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With the liquids added, a slow simmer for as long as one can stand waiting is in order.

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Another late addition; a squeeze of pomegranate juice (and probably quite a few seeds)

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Adding some lime zest. The whole thing has started to thicken somewhat and it’s also probably time to add what else in the way of spices one would like to have.

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Acidity was a tad high, so a bit of palm sugar was  added to balance it out (and make the ingredient list complicated)

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And now it’s time to squeeze the whole thing through a sieve. Mainly because we’re still attempting to mimic some aspects of real cumberland, which means a smooth texture without any bits.

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That taken care of, we put the pot to a simmer again, with some gelling sugar and very thinly sliced red onions added in. I used raw onions, but I’d hazard that onions with a bit of sear on them would render the result sweeter and less sharp.

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Simmer just long enough for the gelling agent to kick in. A couple of juniper berries also found their way in, and since I overdid it slightly with the sugar, I compensated with a couple of splashes raspberry-flavored balsamico. As the title suggests, the end result is something ranging from rather sweet and sour sauce to comparatively tart jam.

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And so – cold, red, sweet sauce accompanying pâté, like nature intended. Long time readers might wonder what the deal is with me and making sweet condiments out of onions around NYE, but it’s pure coincidence actually.

It’s great to be back in business! Next time I think we’ll look into a bit of Swedish and Finnish Christmas food, only some 50 weeks in advance. Take care until then!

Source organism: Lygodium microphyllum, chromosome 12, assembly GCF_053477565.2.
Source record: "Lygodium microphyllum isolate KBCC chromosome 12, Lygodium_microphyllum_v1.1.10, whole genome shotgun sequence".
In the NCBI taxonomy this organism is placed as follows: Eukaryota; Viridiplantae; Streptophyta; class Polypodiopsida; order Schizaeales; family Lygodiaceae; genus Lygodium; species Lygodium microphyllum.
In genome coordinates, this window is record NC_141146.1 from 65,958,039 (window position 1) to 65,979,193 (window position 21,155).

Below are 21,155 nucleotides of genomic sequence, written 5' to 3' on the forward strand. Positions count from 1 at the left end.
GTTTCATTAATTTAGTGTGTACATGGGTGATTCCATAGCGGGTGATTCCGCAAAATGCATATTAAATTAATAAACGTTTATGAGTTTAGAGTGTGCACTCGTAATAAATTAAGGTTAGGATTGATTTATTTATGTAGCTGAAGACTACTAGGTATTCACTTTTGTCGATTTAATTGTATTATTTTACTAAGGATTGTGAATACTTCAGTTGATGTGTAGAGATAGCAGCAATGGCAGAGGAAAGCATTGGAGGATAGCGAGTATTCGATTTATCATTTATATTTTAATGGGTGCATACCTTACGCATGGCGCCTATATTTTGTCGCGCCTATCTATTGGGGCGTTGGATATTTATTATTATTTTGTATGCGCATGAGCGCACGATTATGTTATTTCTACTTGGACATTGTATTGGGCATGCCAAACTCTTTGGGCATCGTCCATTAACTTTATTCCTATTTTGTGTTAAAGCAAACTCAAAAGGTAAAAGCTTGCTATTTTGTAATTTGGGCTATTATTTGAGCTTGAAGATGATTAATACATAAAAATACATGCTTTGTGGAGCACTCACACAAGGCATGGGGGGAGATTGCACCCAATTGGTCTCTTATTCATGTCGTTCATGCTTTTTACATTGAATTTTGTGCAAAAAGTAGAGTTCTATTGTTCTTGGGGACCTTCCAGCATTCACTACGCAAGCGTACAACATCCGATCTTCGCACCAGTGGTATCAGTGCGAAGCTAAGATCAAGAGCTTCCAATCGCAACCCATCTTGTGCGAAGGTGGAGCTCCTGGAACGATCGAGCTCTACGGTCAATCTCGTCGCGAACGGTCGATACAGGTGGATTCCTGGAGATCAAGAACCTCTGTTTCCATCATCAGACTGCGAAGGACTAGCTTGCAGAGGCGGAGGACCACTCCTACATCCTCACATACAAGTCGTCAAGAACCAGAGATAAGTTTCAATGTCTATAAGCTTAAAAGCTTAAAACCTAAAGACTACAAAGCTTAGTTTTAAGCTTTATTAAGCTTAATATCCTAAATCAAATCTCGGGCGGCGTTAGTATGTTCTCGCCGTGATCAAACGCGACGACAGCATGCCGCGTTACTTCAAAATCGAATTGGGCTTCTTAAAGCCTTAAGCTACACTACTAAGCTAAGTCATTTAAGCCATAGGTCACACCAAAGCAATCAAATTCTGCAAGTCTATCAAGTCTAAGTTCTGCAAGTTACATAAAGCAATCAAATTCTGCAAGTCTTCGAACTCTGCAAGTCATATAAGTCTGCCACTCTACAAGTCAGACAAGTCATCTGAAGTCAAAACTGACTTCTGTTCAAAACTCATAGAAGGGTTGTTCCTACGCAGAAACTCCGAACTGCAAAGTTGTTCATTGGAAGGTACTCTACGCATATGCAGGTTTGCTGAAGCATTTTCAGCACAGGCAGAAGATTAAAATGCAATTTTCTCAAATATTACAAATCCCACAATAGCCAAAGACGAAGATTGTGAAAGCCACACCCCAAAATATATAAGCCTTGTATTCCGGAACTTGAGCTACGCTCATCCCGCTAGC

Smoked Salmon Hash

Posted in peppers, potato, scandinavian, smoked salmon, vegetarian with tags , , , , , , , , , , , , , on June 16, 2013 by oskila

There’s been quite a long silence, for quite good reasons if I might say so myself. I got married on June 1st (which was preceded by a lot of nervousness and preparations) and then went honeymooning in New York for a bit over a week. The trip will be elaborated upon once I’ve sorted through the 900+ pictures.

Swedish hash, or pyttipanna, is made by frying neatly diced potatoes and leftover meats along with chopped onions. We were a bit short in the leftover meats department but had some smoked salmon that we got from my wife’s aunt, who was clearing out her fridge.

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In one pan, onions, fried over medium heat until brown. I added some garlic and red peppers to keep the salmon more company.

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In a second pan, potatoes, along with a sprig of thyme.

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Once everything is more or less cooked, the salmon can be added. It really doesn’t need a lot of pan time, already being smoked.

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Potatoes tipped in too. Time to season and stir.

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Pyttipanna is traditionally served with fried eggs and pickled beets (and in recent times often with ketchup and similar) but I decided to manage without.